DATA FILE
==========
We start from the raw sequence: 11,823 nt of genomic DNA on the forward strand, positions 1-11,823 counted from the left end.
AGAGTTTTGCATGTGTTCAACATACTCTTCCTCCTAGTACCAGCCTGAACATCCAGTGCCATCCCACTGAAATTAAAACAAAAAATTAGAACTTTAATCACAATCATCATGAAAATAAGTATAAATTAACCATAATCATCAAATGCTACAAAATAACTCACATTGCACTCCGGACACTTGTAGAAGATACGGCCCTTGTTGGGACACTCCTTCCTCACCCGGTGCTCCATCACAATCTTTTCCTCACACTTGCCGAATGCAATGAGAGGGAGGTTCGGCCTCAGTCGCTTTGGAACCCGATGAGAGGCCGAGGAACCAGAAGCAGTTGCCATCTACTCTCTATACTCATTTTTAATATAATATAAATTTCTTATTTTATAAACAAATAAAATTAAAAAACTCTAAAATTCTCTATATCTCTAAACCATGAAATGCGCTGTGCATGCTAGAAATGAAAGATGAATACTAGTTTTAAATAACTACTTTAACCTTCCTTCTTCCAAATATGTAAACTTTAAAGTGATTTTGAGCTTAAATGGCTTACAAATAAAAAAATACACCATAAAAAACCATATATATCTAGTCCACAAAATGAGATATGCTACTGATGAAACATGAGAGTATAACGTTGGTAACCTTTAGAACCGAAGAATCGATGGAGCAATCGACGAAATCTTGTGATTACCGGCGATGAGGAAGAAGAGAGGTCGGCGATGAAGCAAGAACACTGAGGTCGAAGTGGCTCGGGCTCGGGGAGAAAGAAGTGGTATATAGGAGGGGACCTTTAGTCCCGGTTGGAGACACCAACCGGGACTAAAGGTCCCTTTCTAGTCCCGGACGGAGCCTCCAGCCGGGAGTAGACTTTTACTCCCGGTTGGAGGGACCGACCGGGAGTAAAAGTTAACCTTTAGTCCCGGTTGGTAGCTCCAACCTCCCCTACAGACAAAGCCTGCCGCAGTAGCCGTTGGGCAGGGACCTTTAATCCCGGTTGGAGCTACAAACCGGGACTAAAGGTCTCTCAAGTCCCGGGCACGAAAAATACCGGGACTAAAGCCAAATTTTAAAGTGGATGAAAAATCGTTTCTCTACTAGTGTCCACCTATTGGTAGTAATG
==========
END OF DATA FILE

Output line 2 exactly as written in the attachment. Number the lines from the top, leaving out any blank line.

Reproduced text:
AGAGTTTTGCATGTGTTCAACATACTCTTCCTCCTAGTACCAGCCTGAACATCCAGTGCCATCCCACTGAAATTAAAACAAAAAATTAGAACTTTAATCACAATCATCATGAAAATAAGTATAAATTAACCATAATCATCAAATGCTACAAAATAACTCACATTGCACTCCGGACACTTGTAGAAGATACGGCCCTTGTTGGGACACTCCTTCCTCACCCGGTGCTCCATCACAATCTTTTCCTCACACTTGCCGAATGCAATGAGAGGGAGGTTCGGCCTCAGTCGCTTTGGAACCCGATGAGAGGCCGAGGAACCAGAAGCAGTTGCCATCTACTCTCTATACTCATTTTTAATATAATATAAATTTCTTATTTTATAAACAAATAAAATTAAAAAACTCTAAAATTCTCTATATCTCTAAACCATGAAATGCGCTGTGCATGCTAGAAATGAAAGATGAATACTAGTTTTAAATAACTACTTTAACCTTCCTTCTTCCAAATATGTAAACTTTAAAGTGATTTTGAGCTTAAATGGCTTACAAATAAAAAAATACACCATAAAAAACCATATATATCTAGTCCACAAAATGAGATATGCTACTGATGAAACATGAGAGTATAACGTTGGTAACCTTTAGAACCGAAGAATCGATGGAGCAATCGACGAAATCTTGTGATTACCGGCGATGAGGAAGAAGAGAGGTCGGCGATGAAGCAAGAACACTGAGGTCGAAGTGGCTCGGGCTCGGGGAGAAAGAAGTGGTATATAGGAGGGGACCTTTAGTCCCGGTTGGAGACACCAACCGGGACTAAAGGTCCCTTTCTAGTCCCGGACGGAGCCTCCAGCCGGGAGTAGACTTTTACTCCCGGTTGGAGGGACCGACCGGGAGTAAAAGTTAACCTTTAGTCCCGGTTGGTAGCTCCAACCTCCCCTACAGACAAAGCCTGCCGCAGTAGCCGTTGGGCAGGGACCTTTAATCCCGGTTGGAGCTACAAACCGGGACTAAAGGTCTCTCAAGTCCCGGGCACGAAAAATACCGGGACTAAAGCCAAATTTTAAAGTGGATGAAAAATCGTTTCTCTACTAGTGTCCACCTATTGGTAGTAATG